Which Of These Foodstuffs Was Originally Dyed Before Sale?
Answer: Pistachio Nuts
If you’re a geek of a certain vintage, you may recall that pistachio nuts at your local market used to be a vibrant red in color (and sometimes would even leave red stains on your hands and mouth when you ate them). Yet today, you’ll rarely find red pistachios in the produce section—they almost universally have a very natural beige color, without a Christmas hue to be found. Where did all the red pistachios go?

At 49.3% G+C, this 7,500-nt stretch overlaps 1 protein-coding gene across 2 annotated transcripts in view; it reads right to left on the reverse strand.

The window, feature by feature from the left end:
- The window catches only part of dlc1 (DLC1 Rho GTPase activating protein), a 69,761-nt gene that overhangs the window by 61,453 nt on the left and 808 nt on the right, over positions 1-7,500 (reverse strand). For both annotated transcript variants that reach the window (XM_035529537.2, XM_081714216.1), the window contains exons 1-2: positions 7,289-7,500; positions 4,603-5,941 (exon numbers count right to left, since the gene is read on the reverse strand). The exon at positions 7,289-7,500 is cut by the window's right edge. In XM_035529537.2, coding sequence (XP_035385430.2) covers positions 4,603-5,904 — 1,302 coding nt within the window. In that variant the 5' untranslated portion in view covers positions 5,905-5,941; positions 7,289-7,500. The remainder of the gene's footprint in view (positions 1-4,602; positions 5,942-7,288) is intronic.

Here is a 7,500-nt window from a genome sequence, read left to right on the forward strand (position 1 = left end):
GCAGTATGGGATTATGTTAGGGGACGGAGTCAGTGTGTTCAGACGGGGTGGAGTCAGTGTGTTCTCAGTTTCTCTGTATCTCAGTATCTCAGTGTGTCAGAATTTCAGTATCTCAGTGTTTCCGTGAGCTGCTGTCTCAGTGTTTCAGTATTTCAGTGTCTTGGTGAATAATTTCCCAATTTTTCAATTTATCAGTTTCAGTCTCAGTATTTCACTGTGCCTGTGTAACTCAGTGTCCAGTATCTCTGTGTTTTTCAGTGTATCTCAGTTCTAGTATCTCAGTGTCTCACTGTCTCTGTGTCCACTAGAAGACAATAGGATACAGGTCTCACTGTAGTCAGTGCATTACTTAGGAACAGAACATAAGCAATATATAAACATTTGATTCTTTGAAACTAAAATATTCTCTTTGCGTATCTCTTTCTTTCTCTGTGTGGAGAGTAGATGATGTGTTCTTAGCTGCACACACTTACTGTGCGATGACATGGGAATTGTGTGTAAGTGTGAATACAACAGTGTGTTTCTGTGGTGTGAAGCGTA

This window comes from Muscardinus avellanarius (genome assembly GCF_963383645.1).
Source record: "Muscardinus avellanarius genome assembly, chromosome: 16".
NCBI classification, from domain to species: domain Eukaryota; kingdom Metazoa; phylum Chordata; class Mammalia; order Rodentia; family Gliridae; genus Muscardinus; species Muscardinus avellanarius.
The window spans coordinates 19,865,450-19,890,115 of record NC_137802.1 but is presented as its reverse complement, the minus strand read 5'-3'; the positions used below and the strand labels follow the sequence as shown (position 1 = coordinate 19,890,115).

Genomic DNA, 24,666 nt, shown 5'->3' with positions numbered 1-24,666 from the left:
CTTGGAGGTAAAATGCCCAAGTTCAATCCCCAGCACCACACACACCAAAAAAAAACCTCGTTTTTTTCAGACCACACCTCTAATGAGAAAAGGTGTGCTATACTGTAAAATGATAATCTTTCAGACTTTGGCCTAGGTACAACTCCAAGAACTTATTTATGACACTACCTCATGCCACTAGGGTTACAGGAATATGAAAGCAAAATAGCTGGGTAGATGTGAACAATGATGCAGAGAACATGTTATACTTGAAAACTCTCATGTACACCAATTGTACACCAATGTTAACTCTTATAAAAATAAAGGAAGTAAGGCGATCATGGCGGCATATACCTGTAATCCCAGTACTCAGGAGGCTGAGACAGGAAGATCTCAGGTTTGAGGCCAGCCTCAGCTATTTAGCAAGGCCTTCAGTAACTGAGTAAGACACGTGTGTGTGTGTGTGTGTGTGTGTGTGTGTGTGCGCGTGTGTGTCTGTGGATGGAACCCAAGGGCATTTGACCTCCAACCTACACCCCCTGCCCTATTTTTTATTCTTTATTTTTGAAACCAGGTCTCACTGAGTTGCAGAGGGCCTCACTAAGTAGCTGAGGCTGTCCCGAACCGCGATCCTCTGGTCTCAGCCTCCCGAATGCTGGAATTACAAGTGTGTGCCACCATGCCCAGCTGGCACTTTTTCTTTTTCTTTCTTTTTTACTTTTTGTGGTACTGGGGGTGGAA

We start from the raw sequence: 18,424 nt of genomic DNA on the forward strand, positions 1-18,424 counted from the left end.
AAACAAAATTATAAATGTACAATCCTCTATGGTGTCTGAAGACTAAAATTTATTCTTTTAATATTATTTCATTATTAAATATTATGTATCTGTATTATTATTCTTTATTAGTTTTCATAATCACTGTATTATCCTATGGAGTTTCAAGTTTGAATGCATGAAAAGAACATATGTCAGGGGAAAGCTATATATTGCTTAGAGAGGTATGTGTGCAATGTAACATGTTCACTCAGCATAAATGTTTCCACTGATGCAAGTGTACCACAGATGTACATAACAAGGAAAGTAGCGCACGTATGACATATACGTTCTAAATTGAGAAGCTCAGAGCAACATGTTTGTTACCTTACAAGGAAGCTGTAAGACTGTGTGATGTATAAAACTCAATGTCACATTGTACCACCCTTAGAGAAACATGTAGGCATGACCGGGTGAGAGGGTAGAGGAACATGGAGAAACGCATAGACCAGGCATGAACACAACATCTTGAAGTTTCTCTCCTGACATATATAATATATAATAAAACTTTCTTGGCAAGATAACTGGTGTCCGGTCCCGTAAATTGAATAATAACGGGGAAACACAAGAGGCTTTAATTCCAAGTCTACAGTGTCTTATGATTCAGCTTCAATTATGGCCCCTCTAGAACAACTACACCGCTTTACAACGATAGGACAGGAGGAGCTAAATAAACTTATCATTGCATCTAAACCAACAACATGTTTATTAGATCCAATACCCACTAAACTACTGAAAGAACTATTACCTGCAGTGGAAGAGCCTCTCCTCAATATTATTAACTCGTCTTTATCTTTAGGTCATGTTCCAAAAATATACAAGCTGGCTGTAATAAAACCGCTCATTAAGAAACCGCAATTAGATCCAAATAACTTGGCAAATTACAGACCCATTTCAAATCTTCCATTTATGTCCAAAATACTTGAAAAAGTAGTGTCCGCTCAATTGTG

Historically, the bulk of pistachios came from the Middle East where they were harvested using traditional methods. These methods left a harmless (but unappealing) discoloration on the shells of the pistachio nuts, so they were dyed red to mask the discoloration. Later, when other regions (like the U.S. state of California) entered the pistachio market, mechanical harvesting methods replaced the traditional harvesting methods. Mechanical harvesting did not discolor the shell and the need for the dye vanished.
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